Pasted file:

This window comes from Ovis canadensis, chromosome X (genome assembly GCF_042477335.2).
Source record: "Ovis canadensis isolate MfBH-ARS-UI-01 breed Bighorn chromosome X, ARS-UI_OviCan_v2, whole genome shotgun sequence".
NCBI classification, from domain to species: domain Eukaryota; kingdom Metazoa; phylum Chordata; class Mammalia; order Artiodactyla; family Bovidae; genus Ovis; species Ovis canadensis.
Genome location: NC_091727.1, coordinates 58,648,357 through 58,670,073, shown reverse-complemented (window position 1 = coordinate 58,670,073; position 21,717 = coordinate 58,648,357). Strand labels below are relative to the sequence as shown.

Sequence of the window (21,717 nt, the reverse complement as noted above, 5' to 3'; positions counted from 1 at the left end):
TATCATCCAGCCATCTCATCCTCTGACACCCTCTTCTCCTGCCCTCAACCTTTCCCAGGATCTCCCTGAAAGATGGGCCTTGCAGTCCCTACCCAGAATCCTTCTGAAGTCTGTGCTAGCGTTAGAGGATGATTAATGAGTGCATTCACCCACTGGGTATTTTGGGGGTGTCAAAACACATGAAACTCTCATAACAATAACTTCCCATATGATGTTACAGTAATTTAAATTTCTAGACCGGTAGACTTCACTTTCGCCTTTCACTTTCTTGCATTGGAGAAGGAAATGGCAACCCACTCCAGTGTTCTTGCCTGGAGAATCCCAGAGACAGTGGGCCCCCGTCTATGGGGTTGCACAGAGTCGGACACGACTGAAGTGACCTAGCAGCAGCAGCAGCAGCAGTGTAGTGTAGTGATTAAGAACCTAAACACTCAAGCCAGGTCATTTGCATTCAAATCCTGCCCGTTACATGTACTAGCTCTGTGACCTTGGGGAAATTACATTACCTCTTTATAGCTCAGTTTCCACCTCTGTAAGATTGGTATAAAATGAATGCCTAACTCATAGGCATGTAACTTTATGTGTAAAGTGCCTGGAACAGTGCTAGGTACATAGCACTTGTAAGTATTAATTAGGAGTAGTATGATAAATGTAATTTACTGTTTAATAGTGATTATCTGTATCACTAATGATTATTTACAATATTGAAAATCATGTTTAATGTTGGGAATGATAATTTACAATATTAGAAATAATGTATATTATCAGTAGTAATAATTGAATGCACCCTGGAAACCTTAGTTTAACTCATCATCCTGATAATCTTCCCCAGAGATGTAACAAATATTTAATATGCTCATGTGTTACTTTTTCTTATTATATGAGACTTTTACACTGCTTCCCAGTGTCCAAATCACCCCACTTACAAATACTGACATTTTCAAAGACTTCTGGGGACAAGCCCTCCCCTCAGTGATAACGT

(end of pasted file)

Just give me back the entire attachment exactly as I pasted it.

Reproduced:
This window comes from Ovis canadensis, chromosome X (genome assembly GCF_042477335.2).
Source record: "Ovis canadensis isolate MfBH-ARS-UI-01 breed Bighorn chromosome X, ARS-UI_OviCan_v2, whole genome shotgun sequence".
NCBI classification, from domain to species: domain Eukaryota; kingdom Metazoa; phylum Chordata; class Mammalia; order Artiodactyla; family Bovidae; genus Ovis; species Ovis canadensis.
Genome location: NC_091727.1, coordinates 58,648,357 through 58,670,073, shown reverse-complemented (window position 1 = coordinate 58,670,073; position 21,717 = coordinate 58,648,357). Strand labels below are relative to the sequence as shown.

Sequence of the window (21,717 nt, the reverse complement as noted above, 5' to 3'; positions counted from 1 at the left end):
TATCATCCAGCCATCTCATCCTCTGACACCCTCTTCTCCTGCCCTCAACCTTTCCCAGGATCTCCCTGAAAGATGGGCCTTGCAGTCCCTACCCAGAATCCTTCTGAAGTCTGTGCTAGCGTTAGAGGATGATTAATGAGTGCATTCACCCACTGGGTATTTTGGGGGTGTCAAAACACATGAAACTCTCATAACAATAACTTCCCATATGATGTTACAGTAATTTAAATTTCTAGACCGGTAGACTTCACTTTCGCCTTTCACTTTCTTGCATTGGAGAAGGAAATGGCAACCCACTCCAGTGTTCTTGCCTGGAGAATCCCAGAGACAGTGGGCCCCCGTCTATGGGGTTGCACAGAGTCGGACACGACTGAAGTGACCTAGCAGCAGCAGCAGCAGCAGTGTAGTGTAGTGATTAAGAACCTAAACACTCAAGCCAGGTCATTTGCATTCAAATCCTGCCCGTTACATGTACTAGCTCTGTGACCTTGGGGAAATTACATTACCTCTTTATAGCTCAGTTTCCACCTCTGTAAGATTGGTATAAAATGAATGCCTAACTCATAGGCATGTAACTTTATGTGTAAAGTGCCTGGAACAGTGCTAGGTACATAGCACTTGTAAGTATTAATTAGGAGTAGTATGATAAATGTAATTTACTGTTTAATAGTGATTATCTGTATCACTAATGATTATTTACAATATTGAAAATCATGTTTAATGTTGGGAATGATAATTTACAATATTAGAAATAATGTATATTATCAGTAGTAATAATTGAATGCACCCTGGAAACCTTAGTTTAACTCATCATCCTGATAATCTTCCCCAGAGATGTAACAAATATTTAATATGCTCATGTGTTACTTTTTCTTATTATATGAGACTTTTACACTGCTTCCCAGTGTCCAAATCACCCCACTTACAAATACTGACATTTTCAAAGACTTCTGGGGACAAGCCCTCCCCTCAGTGATAACGT